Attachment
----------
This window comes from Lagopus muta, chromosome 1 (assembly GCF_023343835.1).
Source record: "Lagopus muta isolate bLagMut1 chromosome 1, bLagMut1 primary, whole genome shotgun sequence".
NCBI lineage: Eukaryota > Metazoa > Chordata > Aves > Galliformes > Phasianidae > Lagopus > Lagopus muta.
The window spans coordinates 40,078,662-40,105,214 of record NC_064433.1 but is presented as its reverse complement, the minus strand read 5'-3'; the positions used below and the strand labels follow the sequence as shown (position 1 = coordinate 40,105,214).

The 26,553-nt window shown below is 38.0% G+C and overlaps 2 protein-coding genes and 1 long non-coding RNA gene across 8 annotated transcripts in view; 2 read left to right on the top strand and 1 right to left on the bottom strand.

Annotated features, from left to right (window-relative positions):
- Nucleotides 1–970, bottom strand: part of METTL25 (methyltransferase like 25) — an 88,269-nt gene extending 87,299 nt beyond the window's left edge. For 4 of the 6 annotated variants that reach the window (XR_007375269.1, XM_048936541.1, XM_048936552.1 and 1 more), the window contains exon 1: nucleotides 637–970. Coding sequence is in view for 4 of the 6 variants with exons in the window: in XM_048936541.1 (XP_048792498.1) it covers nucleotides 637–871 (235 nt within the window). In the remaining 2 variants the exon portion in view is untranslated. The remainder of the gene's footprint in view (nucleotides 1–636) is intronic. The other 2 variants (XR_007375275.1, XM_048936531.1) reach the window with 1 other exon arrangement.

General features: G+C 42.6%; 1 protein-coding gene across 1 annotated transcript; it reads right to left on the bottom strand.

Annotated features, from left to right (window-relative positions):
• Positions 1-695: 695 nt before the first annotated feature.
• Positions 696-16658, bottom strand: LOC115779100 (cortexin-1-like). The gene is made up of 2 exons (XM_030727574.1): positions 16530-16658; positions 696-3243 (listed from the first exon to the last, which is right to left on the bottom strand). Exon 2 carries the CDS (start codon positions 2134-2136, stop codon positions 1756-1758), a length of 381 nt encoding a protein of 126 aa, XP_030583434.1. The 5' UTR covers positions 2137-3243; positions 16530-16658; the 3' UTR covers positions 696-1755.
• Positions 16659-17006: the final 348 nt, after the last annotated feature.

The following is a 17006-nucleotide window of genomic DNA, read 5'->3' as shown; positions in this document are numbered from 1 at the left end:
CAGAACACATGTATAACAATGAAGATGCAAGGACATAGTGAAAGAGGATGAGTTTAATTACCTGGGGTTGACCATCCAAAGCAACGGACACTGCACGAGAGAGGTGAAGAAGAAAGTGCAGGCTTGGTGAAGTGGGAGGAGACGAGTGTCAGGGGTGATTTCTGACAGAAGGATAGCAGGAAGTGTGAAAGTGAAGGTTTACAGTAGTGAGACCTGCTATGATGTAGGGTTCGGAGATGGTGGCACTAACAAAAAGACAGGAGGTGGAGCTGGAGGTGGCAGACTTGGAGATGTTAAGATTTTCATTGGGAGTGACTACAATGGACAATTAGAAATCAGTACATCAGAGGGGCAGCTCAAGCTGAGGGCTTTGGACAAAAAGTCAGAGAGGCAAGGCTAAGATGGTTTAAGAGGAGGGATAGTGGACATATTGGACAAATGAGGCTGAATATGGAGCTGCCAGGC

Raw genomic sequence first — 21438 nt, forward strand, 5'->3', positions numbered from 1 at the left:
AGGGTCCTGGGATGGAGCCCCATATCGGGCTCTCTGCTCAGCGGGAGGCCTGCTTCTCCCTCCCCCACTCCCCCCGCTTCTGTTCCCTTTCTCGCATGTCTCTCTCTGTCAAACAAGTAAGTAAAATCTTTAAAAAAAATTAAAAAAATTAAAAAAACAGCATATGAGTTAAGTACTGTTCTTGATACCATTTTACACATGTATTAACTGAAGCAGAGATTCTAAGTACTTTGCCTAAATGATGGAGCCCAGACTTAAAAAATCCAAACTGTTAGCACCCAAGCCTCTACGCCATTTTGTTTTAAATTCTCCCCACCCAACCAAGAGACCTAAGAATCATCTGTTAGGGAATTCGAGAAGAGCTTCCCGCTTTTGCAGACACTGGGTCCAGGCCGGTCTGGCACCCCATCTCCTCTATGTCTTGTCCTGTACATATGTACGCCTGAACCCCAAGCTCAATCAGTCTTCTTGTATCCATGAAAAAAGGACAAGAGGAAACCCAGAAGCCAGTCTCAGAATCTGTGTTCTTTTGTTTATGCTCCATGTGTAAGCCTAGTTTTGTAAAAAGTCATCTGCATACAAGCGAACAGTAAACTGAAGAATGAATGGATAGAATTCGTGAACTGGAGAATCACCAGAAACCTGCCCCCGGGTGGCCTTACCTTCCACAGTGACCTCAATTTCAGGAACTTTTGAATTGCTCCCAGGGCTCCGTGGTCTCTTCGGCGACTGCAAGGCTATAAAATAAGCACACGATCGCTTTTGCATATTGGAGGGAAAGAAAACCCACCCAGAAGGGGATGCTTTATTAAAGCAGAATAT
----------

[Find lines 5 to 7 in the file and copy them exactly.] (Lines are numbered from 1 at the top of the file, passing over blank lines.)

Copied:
The 26,553-nt window shown below is 38.0% G+C and overlaps 2 protein-coding genes and 1 long non-coding RNA gene across 8 annotated transcripts in view; 2 read left to right on the top strand and 1 right to left on the bottom strand.

Annotated features, from left to right (window-relative positions):
- Nucleotides 1–970, bottom strand: part of METTL25 (methyltransferase like 25) — an 88,269-nt gene extending 87,299 nt beyond the window's left edge. For 4 of the 6 annotated variants that reach the window (XR_007375269.1, XM_048936541.1, XM_048936552.1 and 1 more), the window contains exon 1: nucleotides 637–970. Coding sequence is in view for 4 of the 6 variants with exons in the window: in XM_048936541.1 (XP_048792498.1) it covers nucleotides 637–871 (235 nt within the window). In the remaining 2 variants the exon portion in view is untranslated. The remainder of the gene's footprint in view (nucleotides 1–636) is intronic. The other 2 variants (XR_007375275.1, XM_048936531.1) reach the window with 1 other exon arrangement.